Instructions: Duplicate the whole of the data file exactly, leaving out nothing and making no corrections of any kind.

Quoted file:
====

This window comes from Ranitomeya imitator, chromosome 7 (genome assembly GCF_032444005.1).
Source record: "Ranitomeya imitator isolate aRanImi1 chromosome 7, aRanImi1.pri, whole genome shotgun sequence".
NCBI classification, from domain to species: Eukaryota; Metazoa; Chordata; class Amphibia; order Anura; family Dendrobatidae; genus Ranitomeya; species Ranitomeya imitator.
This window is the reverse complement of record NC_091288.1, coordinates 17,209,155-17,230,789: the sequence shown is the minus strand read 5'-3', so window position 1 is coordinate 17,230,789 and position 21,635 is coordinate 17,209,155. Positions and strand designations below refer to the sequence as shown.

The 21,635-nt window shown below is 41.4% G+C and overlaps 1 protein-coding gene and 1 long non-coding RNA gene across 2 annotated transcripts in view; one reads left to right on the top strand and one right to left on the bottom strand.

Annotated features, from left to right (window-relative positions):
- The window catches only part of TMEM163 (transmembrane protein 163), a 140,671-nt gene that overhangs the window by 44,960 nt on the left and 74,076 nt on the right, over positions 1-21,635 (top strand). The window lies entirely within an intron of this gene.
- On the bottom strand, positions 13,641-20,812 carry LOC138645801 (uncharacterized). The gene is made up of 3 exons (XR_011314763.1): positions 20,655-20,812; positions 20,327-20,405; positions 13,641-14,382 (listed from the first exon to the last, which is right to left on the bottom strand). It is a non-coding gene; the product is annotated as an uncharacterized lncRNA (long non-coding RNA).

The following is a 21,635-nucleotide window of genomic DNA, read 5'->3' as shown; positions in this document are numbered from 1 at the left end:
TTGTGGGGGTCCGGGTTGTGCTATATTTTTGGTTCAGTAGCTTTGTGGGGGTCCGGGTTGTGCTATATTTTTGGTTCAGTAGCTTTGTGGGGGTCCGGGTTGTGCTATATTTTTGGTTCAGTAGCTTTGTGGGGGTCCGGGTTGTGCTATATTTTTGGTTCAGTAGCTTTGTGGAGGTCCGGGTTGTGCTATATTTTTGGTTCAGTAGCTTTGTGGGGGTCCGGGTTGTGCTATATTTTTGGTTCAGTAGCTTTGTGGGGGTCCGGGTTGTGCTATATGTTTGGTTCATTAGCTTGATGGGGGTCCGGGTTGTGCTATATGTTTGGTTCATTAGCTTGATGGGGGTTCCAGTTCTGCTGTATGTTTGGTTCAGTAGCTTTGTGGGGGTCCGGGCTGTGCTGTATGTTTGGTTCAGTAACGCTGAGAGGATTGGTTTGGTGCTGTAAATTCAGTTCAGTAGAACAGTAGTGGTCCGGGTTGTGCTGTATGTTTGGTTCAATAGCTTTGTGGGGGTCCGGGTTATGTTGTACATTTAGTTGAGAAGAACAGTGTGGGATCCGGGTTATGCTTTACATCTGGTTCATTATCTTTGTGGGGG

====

This window comes from Ranitomeya imitator, chromosome 7 (genome assembly GCF_032444005.1).
Source record: "Ranitomeya imitator isolate aRanImi1 chromosome 7, aRanImi1.pri, whole genome shotgun sequence".
NCBI classification, from domain to species: Eukaryota; Metazoa; Chordata; class Amphibia; order Anura; family Dendrobatidae; genus Ranitomeya; species Ranitomeya imitator.
This window is the reverse complement of record NC_091288.1, coordinates 17,209,155-17,230,789: the sequence shown is the minus strand read 5'-3', so window position 1 is coordinate 17,230,789 and position 21,635 is coordinate 17,209,155. Positions and strand designations below refer to the sequence as shown.

The 21,635-nt window shown below is 41.4% G+C and overlaps 1 protein-coding gene and 1 long non-coding RNA gene across 2 annotated transcripts in view; one reads left to right on the top strand and one right to left on the bottom strand.

Annotated features, from left to right (window-relative positions):
- The window catches only part of TMEM163 (transmembrane protein 163), a 140,671-nt gene that overhangs the window by 44,960 nt on the left and 74,076 nt on the right, over positions 1-21,635 (top strand). The window lies entirely within an intron of this gene.
- On the bottom strand, positions 13,641-20,812 carry LOC138645801 (uncharacterized). The gene is made up of 3 exons (XR_011314763.1): positions 20,655-20,812; positions 20,327-20,405; positions 13,641-14,382 (listed from the first exon to the last, which is right to left on the bottom strand). It is a non-coding gene; the product is annotated as an uncharacterized lncRNA (long non-coding RNA).

The following is a 21,635-nucleotide window of genomic DNA, read 5'->3' as shown; positions in this document are numbered from 1 at the left end:
TTGTGGGGGTCCGGGTTGTGCTATATTTTTGGTTCAGTAGCTTTGTGGGGGTCCGGGTTGTGCTATATTTTTGGTTCAGTAGCTTTGTGGGGGTCCGGGTTGTGCTATATTTTTGGTTCAGTAGCTTTGTGGGGGTCCGGGTTGTGCTATATTTTTGGTTCAGTAGCTTTGTGGAGGTCCGGGTTGTGCTATATTTTTGGTTCAGTAGCTTTGTGGGGGTCCGGGTTGTGCTATATTTTTGGTTCAGTAGCTTTGTGGGGGTCCGGGTTGTGCTATATGTTTGGTTCATTAGCTTGATGGGGGTCCGGGTTGTGCTATATGTTTGGTTCATTAGCTTGATGGGGGTTCCAGTTCTGCTGTATGTTTGGTTCAGTAGCTTTGTGGGGGTCCGGGCTGTGCTGTATGTTTGGTTCAGTAACGCTGAGAGGATTGGTTTGGTGCTGTAAATTCAGTTCAGTAGAACAGTAGTGGTCCGGGTTGTGCTGTATGTTTGGTTCAATAGCTTTGTGGGGGTCCGGGTTATGTTGTACATTTAGTTGAGAAGAACAGTGTGGGATCCGGGTTATGCTTTACATCTGGTTCATTATCTTTGTGGGGG